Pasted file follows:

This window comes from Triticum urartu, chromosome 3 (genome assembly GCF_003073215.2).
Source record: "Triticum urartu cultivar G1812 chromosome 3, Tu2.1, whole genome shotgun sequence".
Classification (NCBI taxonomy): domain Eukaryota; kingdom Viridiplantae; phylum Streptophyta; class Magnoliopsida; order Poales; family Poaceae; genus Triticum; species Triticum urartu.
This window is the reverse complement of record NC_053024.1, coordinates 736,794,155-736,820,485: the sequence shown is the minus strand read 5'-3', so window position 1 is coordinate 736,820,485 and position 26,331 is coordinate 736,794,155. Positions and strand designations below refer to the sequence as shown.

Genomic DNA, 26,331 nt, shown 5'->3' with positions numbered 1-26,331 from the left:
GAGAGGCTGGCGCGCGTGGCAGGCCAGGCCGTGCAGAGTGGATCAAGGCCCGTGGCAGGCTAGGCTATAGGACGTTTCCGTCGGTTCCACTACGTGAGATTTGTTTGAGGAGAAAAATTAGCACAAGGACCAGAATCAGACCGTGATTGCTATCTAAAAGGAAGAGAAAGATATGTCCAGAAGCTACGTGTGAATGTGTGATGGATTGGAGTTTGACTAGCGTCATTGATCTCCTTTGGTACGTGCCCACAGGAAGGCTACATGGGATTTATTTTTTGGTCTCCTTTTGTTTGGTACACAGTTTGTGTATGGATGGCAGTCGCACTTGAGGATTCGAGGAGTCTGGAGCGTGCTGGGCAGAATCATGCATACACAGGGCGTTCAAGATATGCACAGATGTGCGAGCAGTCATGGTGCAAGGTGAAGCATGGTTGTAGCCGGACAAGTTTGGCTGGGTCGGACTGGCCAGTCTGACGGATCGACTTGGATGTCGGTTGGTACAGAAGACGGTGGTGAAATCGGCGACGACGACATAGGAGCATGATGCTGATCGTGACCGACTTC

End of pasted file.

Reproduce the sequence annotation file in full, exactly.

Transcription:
This window comes from Triticum urartu, chromosome 3 (genome assembly GCF_003073215.2).
Source record: "Triticum urartu cultivar G1812 chromosome 3, Tu2.1, whole genome shotgun sequence".
Classification (NCBI taxonomy): domain Eukaryota; kingdom Viridiplantae; phylum Streptophyta; class Magnoliopsida; order Poales; family Poaceae; genus Triticum; species Triticum urartu.
This window is the reverse complement of record NC_053024.1, coordinates 736,794,155-736,820,485: the sequence shown is the minus strand read 5'-3', so window position 1 is coordinate 736,820,485 and position 26,331 is coordinate 736,794,155. Positions and strand designations below refer to the sequence as shown.

Genomic DNA, 26,331 nt, shown 5'->3' with positions numbered 1-26,331 from the left:
GAGAGGCTGGCGCGCGTGGCAGGCCAGGCCGTGCAGAGTGGATCAAGGCCCGTGGCAGGCTAGGCTATAGGACGTTTCCGTCGGTTCCACTACGTGAGATTTGTTTGAGGAGAAAAATTAGCACAAGGACCAGAATCAGACCGTGATTGCTATCTAAAAGGAAGAGAAAGATATGTCCAGAAGCTACGTGTGAATGTGTGATGGATTGGAGTTTGACTAGCGTCATTGATCTCCTTTGGTACGTGCCCACAGGAAGGCTACATGGGATTTATTTTTTGGTCTCCTTTTGTTTGGTACACAGTTTGTGTATGGATGGCAGTCGCACTTGAGGATTCGAGGAGTCTGGAGCGTGCTGGGCAGAATCATGCATACACAGGGCGTTCAAGATATGCACAGATGTGCGAGCAGTCATGGTGCAAGGTGAAGCATGGTTGTAGCCGGACAAGTTTGGCTGGGTCGGACTGGCCAGTCTGACGGATCGACTTGGATGTCGGTTGGTACAGAAGACGGTGGTGAAATCGGCGACGACGACATAGGAGCATGATGCTGATCGTGACCGACTTC